This unit considers the practical issues of money management. It reviews the major trends currently occurring in the funds management industry and the opportunities observed in financial markets. A significant portion of the unit is devoted to syndicate-style case studies. This provides an opportunity to explore the strategies and techniques employed by successful investment managers.
Formerly known as Managing Shareholder Value (AFCP862).
Using a corporate portfolio review framework, this unit analyses the relationship between resource allocation decisions and shareholder value. It focuses on the following key areas: performance measurement of business units, capital investment and corporate portfolio and restructuring strategies. The unit explores how analytical techniques and key transactions (acquisition, divestments and spin-offs) can be used to implement key corporate strategies. It will also include an analysis of the costs and benefits of diversification strategies. Internal decision making processes, including capital expenditure evaluation and the setting of performance targets and investment criteria, will be examined using a number of perspectives including value based management, behavioural finance, agency models, and remuneration design. This unit will suit students involved in developing corporate and business development strategies, investment and corporate bankers who might advise CFOs on growth and portfolio restructuring strategies, and equity analysts.
A company's financial strategy requires simultaneous decisions about capital structure, dividend and capital management, cash levels, financial risk profile and target credit rating. All of these decisions must be made in the context of the company's operating performance and growth strategies. Taking the CFO perspective, this unit will give students the opportunity to analyse and develop a company's preferred financial strategy. This unit should appeal to those involved in developing financial strategy for corporations, and investment and corporate bankers who might advise CFOs on financial strategy. The unit also addresses issues in: managing external stakeholders, particularly investor relations; risk allocation between various stakeholders; and the role of complex financial structures. Although the unit will take a strategic perspective, students will be able to develop financial modelling skills to support the necessary analysis.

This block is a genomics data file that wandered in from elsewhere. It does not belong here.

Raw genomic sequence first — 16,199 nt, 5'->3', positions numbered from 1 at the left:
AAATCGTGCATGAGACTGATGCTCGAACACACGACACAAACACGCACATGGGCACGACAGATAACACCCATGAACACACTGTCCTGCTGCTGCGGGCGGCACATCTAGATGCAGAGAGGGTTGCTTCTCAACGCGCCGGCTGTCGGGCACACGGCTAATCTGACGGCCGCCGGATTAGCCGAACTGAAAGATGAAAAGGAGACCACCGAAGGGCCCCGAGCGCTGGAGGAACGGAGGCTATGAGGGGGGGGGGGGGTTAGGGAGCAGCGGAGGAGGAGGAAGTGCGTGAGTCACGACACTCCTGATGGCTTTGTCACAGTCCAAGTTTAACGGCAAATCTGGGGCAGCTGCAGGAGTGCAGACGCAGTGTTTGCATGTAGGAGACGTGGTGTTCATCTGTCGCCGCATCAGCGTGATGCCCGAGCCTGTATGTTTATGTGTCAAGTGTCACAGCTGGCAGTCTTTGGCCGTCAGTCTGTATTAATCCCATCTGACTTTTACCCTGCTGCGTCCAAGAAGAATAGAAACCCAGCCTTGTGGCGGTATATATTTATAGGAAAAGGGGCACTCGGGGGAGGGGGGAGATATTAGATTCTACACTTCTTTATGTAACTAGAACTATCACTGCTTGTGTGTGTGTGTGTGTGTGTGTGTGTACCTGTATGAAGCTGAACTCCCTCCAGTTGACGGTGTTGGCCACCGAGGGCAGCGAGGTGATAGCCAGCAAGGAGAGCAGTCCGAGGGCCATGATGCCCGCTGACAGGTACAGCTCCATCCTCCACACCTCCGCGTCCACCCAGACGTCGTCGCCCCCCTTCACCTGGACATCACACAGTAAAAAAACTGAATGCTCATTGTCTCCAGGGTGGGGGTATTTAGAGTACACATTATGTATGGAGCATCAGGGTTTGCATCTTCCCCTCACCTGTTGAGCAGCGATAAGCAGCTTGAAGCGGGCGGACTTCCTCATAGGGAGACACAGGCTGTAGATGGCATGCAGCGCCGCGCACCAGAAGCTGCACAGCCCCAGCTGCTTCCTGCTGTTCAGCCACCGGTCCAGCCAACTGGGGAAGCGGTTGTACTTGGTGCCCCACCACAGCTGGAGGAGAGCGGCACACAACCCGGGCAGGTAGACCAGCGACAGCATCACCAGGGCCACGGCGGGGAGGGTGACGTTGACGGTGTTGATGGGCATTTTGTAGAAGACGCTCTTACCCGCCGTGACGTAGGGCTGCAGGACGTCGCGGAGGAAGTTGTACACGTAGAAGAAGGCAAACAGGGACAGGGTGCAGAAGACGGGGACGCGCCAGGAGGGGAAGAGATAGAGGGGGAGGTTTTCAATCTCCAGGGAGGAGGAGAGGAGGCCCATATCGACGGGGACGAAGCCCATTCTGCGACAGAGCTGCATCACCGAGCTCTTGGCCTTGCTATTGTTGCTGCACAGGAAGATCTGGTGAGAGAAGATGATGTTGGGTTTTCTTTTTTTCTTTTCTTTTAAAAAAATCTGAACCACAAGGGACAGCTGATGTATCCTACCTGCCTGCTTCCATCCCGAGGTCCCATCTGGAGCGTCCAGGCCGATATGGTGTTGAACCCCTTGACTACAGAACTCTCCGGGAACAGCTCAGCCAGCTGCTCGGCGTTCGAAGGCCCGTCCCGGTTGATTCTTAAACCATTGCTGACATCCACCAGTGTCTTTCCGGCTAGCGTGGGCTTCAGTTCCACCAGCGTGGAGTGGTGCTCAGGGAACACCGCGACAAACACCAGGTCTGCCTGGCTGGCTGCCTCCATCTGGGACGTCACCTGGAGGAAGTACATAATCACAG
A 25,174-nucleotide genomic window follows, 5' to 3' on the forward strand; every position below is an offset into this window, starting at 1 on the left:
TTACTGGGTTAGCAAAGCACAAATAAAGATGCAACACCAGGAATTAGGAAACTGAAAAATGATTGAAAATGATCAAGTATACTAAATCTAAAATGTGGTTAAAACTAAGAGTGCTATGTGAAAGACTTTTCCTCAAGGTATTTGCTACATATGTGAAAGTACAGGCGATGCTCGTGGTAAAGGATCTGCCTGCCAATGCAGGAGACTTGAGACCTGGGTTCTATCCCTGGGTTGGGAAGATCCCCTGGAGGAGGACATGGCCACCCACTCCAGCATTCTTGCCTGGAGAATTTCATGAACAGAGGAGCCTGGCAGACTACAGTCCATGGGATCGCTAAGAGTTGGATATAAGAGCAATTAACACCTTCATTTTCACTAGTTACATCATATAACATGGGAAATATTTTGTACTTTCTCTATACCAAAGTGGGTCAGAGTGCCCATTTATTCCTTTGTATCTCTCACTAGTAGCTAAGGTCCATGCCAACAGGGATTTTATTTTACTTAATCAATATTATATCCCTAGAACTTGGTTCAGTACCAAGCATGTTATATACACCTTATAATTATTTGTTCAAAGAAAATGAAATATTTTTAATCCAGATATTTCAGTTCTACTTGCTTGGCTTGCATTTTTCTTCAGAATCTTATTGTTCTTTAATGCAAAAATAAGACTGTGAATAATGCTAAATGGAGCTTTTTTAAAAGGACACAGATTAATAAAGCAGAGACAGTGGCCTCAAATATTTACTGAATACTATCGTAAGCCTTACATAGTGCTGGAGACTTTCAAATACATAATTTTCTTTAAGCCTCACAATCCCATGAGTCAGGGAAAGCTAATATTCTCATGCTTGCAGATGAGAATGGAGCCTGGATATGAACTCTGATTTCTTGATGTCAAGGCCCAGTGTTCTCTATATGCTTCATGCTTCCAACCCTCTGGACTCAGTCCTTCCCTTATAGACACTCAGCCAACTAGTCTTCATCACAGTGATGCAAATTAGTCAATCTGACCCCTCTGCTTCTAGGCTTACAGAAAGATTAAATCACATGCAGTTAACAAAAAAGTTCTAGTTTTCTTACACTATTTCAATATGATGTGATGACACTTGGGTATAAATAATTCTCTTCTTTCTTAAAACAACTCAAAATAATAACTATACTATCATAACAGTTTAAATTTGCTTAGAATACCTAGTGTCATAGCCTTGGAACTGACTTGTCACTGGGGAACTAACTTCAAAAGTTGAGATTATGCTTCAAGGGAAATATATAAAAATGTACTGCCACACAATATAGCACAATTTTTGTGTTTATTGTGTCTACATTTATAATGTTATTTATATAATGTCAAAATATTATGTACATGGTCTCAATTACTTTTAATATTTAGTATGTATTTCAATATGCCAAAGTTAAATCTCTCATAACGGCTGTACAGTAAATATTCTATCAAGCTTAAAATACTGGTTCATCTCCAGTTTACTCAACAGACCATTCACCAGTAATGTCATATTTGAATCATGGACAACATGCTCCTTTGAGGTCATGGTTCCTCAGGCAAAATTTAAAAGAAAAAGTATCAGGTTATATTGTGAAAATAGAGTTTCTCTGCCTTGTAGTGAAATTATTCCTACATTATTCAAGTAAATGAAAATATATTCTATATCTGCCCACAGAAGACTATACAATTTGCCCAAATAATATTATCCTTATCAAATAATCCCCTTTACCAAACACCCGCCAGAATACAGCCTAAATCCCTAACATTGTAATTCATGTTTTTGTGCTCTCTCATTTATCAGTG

This unit aims to give students an insight into treasury management for non-financial corporations. It will examine cash forecasting and liquidity management, financing, financial risk management and managing relationships with financial institutions, ratings agencies and within the business. We consider the issues confronting the treasurer today and the changing role of treasury in today’s environment. A key focus is how treasury fits within the broader corporation, understanding how and why a corporate treasury differs from financial institutions, how it can add value to the corporation and work to support broader corporate objectives.
This unit will be known as Lending and Borrowing Decisions (AFCP856) from 2018.
This unit examines the way that banks and financial institutions make credit and lending decisions. By understanding the investment goals of a debt stakeholder, we explore the extent to which debt can meet the capital needs of a borrower. We examine how the nature of the borrower (consumer, business or large/listed corporation) influences the approach of lenders and the decision making process. Consumer credit decisioning models are contrasted with the more tailored approach required by much larger individual exposures. Credit scoring and other analytical techniques are explained. The process of formulating a financing or credit proposal is analysed, linking the needs of the borrower and the protections required by the lender. This process includes structuring the credit facilities and documentation using concepts introduced in Financial Risk Management (ECFS868) (viz, probability of default, loss given default and exposure at default). Unsecured, secured and subordinated arrangements as well as “post-decision” matters such as loan monitoring and management of problem loans are also considered as part of the overall lending structure. Finally, the significance of “credit culture”, governance and regulation is highlighted in the context of a large financial institution.
This unit will not be offered in 2018.
In this unit students are exposed to some of the key tools and techniques available for the assessment and management of credit risk in the context of portfolios of loans or other credit exposures. The unit follows on from the credit topics introduced in Financial Risk Management and aims to provide a more in depth understanding of portfolios of credit risk including characteristics such as correlation and concentration risk. Topics cover active credit portfolio management in banks; the regulatory environment; credit derivatives and structured credit (CDOs); and the rapidly developing area of counterparty credit risk.